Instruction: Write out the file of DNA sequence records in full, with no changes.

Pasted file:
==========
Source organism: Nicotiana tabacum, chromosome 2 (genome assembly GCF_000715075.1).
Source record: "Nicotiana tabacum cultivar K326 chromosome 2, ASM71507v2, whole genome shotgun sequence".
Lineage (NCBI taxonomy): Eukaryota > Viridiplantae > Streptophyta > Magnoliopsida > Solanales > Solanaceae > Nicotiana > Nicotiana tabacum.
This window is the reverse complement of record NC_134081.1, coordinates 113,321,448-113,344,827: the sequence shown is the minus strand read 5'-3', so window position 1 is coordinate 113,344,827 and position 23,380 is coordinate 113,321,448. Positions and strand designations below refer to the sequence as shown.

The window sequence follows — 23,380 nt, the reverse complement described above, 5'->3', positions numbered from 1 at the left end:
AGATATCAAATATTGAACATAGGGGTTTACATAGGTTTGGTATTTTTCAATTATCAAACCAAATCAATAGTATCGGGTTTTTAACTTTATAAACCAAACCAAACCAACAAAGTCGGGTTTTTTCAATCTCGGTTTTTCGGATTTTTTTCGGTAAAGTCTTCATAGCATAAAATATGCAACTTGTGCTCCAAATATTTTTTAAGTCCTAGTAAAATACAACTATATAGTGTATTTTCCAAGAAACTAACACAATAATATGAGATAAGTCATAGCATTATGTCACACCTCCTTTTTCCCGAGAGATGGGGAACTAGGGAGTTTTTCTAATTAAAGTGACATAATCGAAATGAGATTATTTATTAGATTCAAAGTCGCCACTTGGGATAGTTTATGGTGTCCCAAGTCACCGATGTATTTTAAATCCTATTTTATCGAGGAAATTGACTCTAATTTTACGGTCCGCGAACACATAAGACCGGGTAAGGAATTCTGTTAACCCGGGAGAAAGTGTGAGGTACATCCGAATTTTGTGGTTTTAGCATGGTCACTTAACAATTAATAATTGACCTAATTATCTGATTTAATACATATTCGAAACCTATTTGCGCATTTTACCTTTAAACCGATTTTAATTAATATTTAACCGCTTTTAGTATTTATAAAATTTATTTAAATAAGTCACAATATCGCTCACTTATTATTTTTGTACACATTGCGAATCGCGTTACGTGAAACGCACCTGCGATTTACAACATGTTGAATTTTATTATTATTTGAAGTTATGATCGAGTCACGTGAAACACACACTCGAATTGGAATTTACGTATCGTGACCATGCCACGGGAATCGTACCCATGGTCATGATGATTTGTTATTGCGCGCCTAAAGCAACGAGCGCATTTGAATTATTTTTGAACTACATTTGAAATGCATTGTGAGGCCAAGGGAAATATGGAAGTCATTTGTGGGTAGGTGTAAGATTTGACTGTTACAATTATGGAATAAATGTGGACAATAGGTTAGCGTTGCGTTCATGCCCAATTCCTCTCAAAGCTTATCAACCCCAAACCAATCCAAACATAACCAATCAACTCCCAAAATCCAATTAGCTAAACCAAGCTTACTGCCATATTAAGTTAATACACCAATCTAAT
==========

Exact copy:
Source organism: Nicotiana tabacum, chromosome 2 (genome assembly GCF_000715075.1).
Source record: "Nicotiana tabacum cultivar K326 chromosome 2, ASM71507v2, whole genome shotgun sequence".
Lineage (NCBI taxonomy): Eukaryota > Viridiplantae > Streptophyta > Magnoliopsida > Solanales > Solanaceae > Nicotiana > Nicotiana tabacum.
This window is the reverse complement of record NC_134081.1, coordinates 113,321,448-113,344,827: the sequence shown is the minus strand read 5'-3', so window position 1 is coordinate 113,344,827 and position 23,380 is coordinate 113,321,448. Positions and strand designations below refer to the sequence as shown.

The window sequence follows — 23,380 nt, the reverse complement described above, 5'->3', positions numbered from 1 at the left end:
AGATATCAAATATTGAACATAGGGGTTTACATAGGTTTGGTATTTTTCAATTATCAAACCAAATCAATAGTATCGGGTTTTTAACTTTATAAACCAAACCAAACCAACAAAGTCGGGTTTTTTCAATCTCGGTTTTTCGGATTTTTTTCGGTAAAGTCTTCATAGCATAAAATATGCAACTTGTGCTCCAAATATTTTTTAAGTCCTAGTAAAATACAACTATATAGTGTATTTTCCAAGAAACTAACACAATAATATGAGATAAGTCATAGCATTATGTCACACCTCCTTTTTCCCGAGAGATGGGGAACTAGGGAGTTTTTCTAATTAAAGTGACATAATCGAAATGAGATTATTTATTAGATTCAAAGTCGCCACTTGGGATAGTTTATGGTGTCCCAAGTCACCGATGTATTTTAAATCCTATTTTATCGAGGAAATTGACTCTAATTTTACGGTCCGCGAACACATAAGACCGGGTAAGGAATTCTGTTAACCCGGGAGAAAGTGTGAGGTACATCCGAATTTTGTGGTTTTAGCATGGTCACTTAACAATTAATAATTGACCTAATTATCTGATTTAATACATATTCGAAACCTATTTGCGCATTTTACCTTTAAACCGATTTTAATTAATATTTAACCGCTTTTAGTATTTATAAAATTTATTTAAATAAGTCACAATATCGCTCACTTATTATTTTTGTACACATTGCGAATCGCGTTACGTGAAACGCACCTGCGATTTACAACATGTTGAATTTTATTATTATTTGAAGTTATGATCGAGTCACGTGAAACACACACTCGAATTGGAATTTACGTATCGTGACCATGCCACGGGAATCGTACCCATGGTCATGATGATTTGTTATTGCGCGCCTAAAGCAACGAGCGCATTTGAATTATTTTTGAACTACATTTGAAATGCATTGTGAGGCCAAGGGAAATATGGAAGTCATTTGTGGGTAGGTGTAAGATTTGACTGTTACAATTATGGAATAAATGTGGACAATAGGTTAGCGTTGCGTTCATGCCCAATTCCTCTCAAAGCTTATCAACCCCAAACCAATCCAAACATAACCAATCAACTCCCAAAATCCAATTAGCTAAACCAAGCTTACTGCCATATTAAGTTAATACACCAATCTAAT